Jackson lays out plan for fixed costs with warning that it’s not his job to protect profession

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31 July 2017


Jackson: professions exist to serve the public, not vice versa

Lord Justice Jackson has today put forward his vision for extending fixed recoverable costs (FRC), but warned that it was not his job to protect the junior Bar or any other part of the profession in doing so.

Having initially talked about introducing FRCs for all cases worth up to £250,000, Sir Rupert said today that he has not gone that far because of improvements made in costs management.

As reported in full on our sister site Litigation Futures, he proposed “finishing the job” of introducing FRC for all fast-track cases, as well as a new fixed-cost ‘intermediate’ track for certain claims up to £100,000, and a voluntary pilot of a ‘capped costs’ regime for business and property cases up to £250,000, with streamlined procedures and capped recoverable costs up to £80,000.

“In my view it is now right to extend FRC above the fast track, but we must proceed with caution in order to protect access to justice,” he said.

He recognised that “controlling litigation costs (while ensuring proper remuneration for lawyers) is a vital part of promoting access to justice. If the costs are too high, people cannot afford lawyers. If the costs are too low, there will not be any lawyers doing the work”.

A particular issue came up around whether counsel’s fees should be ring fenced in his FRC regime, with those in favour arguing that it was necessary for the protection of the junior Bar, “which is very much in the public interest” and that counsel’s specialist input at an early stage was beneficial for the client and for the efficient conduct of the litigation.

But Sir Rupert said: “I do not see how I can recommend any reform because it is necessary to ‘protect’ one part of a profession. The professions exist to serve the public, not vice versa.

“It must be for the professions to organise themselves in whatever way is necessary to protect younger practitioners.

“The second argument, however, does have force in relation to the more complex fast track cases. Does that mean ring fencing for barristers alone? No. Very often barristers will do the ring-fenced work and receive the ring-fenced fee.

“But on occasions the proper person to do the work and receive the ring-fenced fee may be a solicitor, for example the intended trial advocate. On some occasions the proper person to do the ring-fenced work and receive the ring-fenced fee may be a fellow of the Chartered Institute of Legal Executives with appropriate expertise.”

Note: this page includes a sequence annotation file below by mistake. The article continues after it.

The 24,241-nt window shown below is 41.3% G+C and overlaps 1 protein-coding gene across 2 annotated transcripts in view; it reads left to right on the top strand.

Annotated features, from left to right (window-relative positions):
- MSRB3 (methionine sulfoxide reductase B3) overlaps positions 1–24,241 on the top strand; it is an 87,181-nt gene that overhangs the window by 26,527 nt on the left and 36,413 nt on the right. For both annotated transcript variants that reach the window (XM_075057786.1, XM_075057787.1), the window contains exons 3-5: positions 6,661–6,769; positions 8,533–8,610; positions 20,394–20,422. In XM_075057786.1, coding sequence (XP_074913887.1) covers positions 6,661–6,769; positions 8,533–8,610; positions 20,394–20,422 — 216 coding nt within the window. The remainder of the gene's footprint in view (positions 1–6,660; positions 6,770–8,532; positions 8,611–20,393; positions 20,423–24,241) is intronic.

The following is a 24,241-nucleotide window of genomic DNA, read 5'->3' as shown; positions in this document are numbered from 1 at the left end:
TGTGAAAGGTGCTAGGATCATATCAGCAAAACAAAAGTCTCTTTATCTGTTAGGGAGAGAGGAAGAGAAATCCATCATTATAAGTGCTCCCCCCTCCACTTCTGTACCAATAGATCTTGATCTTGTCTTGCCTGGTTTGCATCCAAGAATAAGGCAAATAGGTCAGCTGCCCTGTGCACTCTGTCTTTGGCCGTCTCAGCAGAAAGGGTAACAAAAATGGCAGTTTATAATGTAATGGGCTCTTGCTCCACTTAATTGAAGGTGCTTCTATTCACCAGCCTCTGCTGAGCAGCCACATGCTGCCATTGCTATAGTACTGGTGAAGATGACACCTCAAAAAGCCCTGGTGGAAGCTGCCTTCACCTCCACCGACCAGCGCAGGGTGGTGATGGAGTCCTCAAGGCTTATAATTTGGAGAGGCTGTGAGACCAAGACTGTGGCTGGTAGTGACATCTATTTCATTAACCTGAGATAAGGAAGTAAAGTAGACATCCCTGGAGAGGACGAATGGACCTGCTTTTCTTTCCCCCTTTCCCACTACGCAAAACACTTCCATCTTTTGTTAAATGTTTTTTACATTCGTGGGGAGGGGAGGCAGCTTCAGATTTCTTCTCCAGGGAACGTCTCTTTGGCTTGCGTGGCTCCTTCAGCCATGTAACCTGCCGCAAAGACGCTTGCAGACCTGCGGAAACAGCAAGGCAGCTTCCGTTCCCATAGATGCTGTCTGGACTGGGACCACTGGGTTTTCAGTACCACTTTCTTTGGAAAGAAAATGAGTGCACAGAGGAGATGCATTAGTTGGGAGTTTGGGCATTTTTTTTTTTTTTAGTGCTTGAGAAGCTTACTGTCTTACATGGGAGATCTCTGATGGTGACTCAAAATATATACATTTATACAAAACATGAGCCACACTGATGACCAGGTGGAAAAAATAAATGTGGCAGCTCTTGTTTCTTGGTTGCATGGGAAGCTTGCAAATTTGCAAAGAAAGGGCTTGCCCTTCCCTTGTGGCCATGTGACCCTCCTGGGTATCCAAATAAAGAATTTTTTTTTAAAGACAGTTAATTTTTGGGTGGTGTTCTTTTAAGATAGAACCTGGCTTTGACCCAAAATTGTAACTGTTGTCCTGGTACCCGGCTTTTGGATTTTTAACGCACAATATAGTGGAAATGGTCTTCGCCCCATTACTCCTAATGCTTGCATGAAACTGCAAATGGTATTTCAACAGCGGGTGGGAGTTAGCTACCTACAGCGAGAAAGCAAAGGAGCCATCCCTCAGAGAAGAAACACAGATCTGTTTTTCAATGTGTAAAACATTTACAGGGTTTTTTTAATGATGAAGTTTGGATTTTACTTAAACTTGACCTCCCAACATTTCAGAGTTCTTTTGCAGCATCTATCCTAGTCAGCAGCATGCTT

At a press conference this morning to launch his report, Lord Justice Jackson described the extension of fixed fees across the fast track as a “no brainer”, but said that above the £25,000 limit there was a “very substantial divergence of opinion” on what should happen.

Jackson LJ said he “accepted the force” of the points made by the Law Society and Bar Council that special procedures were needed for cases above £25,000 where costs were fixed.

He said the new “intermediate track” for cases worth up to £100,000 would not be “appropriate for every case”, and the courts would only assign cases which were suitable, but he believed the inclusion of a new track “will make a real contribution to access to justice”.

Jackson LJ revealed that he had hoped to start the capped costs pilot for business and property cases worth up to £250,000 during the period of his review, but “the government decided to call the general election” and no pilots could be held during purdah.

However, he said the Civil Procedure Rule Committee had approved the court rules for the pilot and it was “likely to be quite popular”. He said he had been involved in informal talks with a university interested in monitoring the pilot.

Although the pilot would be voluntary, Jackson LJ said that in the future capped costs for case worth up to £250,000 should be available “not at the whim of the parties, but at the discretion of the court”.

Emphasising the extent to which he had listened to lawyers, Jackson LJ said he only “floated the idea” of the intermediate track once his review had started and people had given their opinions.

He added: “I have put forward proposals which I believe are workable.”



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